SEC. RUMSFELD: And we’re going to have a much better Army as we complete this process which will probably take, oh, goodness, a total of maybe four years and we’re probably a year and a half into it.
Q: And if they need more troops at their request and they get whatever they need, which [Cross Talk]
SEC. RUMSFELD: Absolutely. Let me just answer your question directly. This is fair enough. I mean, I think people have a right to say, gee, I think we ought to have fewer troops or more troops. People have a right to look at what the country’s doing and discuss it. We have a chairman of the joint chiefs and the vice chairman who are the principal military advisors to the president and the National Security Council. They both feel we have the right number of troops. We have Gen. Abizaid who’s the senior commander. We have Gen. Casey who’s the Iraqi commander and we have Gen. Metz who’s the specific tactical commander. All of them agree that we have the right number of troops.
We have told them – the president has said – well, if you need more troops, we’ll put in more troops. And he’s looked them in the eye and asked them, “Do you have what you need?” And they have all looked him in the eye and said, “Yes, we have what we need.”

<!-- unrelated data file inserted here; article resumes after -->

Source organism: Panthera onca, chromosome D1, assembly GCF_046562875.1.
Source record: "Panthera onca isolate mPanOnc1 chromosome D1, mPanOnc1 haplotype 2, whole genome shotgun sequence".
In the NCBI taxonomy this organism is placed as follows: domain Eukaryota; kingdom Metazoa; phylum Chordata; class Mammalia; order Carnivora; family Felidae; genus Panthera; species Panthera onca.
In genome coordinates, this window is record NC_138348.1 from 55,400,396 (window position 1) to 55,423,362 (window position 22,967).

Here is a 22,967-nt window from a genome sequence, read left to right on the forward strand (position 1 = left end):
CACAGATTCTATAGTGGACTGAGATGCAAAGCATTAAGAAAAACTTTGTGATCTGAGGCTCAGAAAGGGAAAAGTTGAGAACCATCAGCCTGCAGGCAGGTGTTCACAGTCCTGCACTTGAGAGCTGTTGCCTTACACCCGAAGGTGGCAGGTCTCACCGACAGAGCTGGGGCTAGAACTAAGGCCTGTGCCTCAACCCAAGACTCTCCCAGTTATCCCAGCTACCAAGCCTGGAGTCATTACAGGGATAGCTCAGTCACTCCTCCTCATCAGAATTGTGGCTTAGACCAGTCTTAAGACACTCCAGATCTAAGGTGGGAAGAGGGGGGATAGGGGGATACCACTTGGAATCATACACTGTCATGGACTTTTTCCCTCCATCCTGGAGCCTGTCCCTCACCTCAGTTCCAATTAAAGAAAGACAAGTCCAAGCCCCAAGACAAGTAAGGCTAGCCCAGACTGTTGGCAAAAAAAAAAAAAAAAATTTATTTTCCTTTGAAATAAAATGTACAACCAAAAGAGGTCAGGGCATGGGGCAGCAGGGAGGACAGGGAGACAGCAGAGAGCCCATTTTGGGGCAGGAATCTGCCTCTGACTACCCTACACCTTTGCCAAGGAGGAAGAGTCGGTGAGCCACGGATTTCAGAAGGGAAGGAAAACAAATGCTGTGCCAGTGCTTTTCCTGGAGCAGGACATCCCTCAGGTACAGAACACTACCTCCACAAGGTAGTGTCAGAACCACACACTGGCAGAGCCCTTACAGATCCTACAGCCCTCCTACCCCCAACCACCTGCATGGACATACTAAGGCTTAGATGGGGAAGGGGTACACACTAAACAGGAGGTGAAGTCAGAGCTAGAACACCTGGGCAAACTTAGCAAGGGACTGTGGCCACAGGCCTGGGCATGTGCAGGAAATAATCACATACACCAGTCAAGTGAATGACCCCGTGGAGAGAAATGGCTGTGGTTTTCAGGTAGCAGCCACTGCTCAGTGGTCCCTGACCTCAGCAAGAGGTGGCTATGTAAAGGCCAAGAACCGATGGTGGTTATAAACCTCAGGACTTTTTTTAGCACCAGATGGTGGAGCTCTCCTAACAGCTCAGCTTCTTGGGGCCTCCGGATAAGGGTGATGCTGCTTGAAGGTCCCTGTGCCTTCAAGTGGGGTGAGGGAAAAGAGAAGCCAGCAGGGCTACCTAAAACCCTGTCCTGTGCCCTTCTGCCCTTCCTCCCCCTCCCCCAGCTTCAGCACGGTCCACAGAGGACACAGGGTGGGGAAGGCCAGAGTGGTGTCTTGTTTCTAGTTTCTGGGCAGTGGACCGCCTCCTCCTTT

Now what we do is we have a civilian leadership in the department and we have a military leadership. And we have had close working relationships. We’ve talked a great deal about what these numbers ought to be and what their nature ought to be and what their skills sets out to be. And we’ve ended up agreeing -- I’ve ended up agreeing and the president has -- with Gen. Myers and Gen. Pace and Gen. Casey and Gen. Abizaid and Gen. Metz. Now does that mean that someone else on the outside can’t say we think all of those people are wrong, of course, they can. They can say that.
Q: Does it undermine your effort, your war effort?
SEC. RUMSFELD: Well, I wouldn’t want to get into that and say that anyone who criticizes what we’re doing undermines the effort.
Q: I’m talking about the constant harping and criticism. I mean, there’s a difference between legitimate – you know, because in the case of a senator or a congressman, they have the ability to meet with you and pull you aside and ask you tough questions, but it seems like Joe Biden, for example, you know, wants to go over there and arm-chair quarterback everything and he’s constantly out there criticizing everything. You would think if he had a legitimate concern besides getting his face before the camera, that he’d pull you aside and say, “Is everything OK, can we help?” But it seems everything seems political in this environment.